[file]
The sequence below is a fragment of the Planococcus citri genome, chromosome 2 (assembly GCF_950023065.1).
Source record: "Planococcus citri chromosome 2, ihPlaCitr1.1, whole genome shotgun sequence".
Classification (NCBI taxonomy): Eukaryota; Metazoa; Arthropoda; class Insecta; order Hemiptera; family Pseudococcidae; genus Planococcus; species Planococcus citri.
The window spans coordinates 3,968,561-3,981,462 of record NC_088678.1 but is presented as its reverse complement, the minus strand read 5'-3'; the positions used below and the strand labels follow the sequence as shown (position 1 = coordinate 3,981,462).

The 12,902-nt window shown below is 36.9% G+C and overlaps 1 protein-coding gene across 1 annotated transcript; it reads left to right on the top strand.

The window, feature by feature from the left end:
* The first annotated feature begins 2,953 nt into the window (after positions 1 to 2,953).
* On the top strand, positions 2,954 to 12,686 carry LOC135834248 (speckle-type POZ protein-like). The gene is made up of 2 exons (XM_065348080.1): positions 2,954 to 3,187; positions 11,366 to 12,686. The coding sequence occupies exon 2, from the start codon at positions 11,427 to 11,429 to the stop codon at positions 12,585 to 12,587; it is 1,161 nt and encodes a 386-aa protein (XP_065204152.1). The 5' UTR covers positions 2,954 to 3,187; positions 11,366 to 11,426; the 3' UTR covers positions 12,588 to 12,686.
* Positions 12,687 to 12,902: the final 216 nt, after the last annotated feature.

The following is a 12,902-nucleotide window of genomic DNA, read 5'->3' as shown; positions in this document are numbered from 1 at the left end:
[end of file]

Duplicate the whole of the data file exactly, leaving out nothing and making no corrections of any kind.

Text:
The sequence below is a fragment of the Planococcus citri genome, chromosome 2 (assembly GCF_950023065.1).
Source record: "Planococcus citri chromosome 2, ihPlaCitr1.1, whole genome shotgun sequence".
Classification (NCBI taxonomy): Eukaryota; Metazoa; Arthropoda; class Insecta; order Hemiptera; family Pseudococcidae; genus Planococcus; species Planococcus citri.
The window spans coordinates 3,968,561-3,981,462 of record NC_088678.1 but is presented as its reverse complement, the minus strand read 5'-3'; the positions used below and the strand labels follow the sequence as shown (position 1 = coordinate 3,981,462).

The 12,902-nt window shown below is 36.9% G+C and overlaps 1 protein-coding gene across 1 annotated transcript; it reads left to right on the top strand.

The window, feature by feature from the left end:
* The first annotated feature begins 2,953 nt into the window (after positions 1 to 2,953).
* On the top strand, positions 2,954 to 12,686 carry LOC135834248 (speckle-type POZ protein-like). The gene is made up of 2 exons (XM_065348080.1): positions 2,954 to 3,187; positions 11,366 to 12,686. The coding sequence occupies exon 2, from the start codon at positions 11,427 to 11,429 to the stop codon at positions 12,585 to 12,587; it is 1,161 nt and encodes a 386-aa protein (XP_065204152.1). The 5' UTR covers positions 2,954 to 3,187; positions 11,366 to 11,426; the 3' UTR covers positions 12,588 to 12,686.
* Positions 12,687 to 12,902: the final 216 nt, after the last annotated feature.

The following is a 12,902-nucleotide window of genomic DNA, read 5'->3' as shown; positions in this document are numbered from 1 at the left end: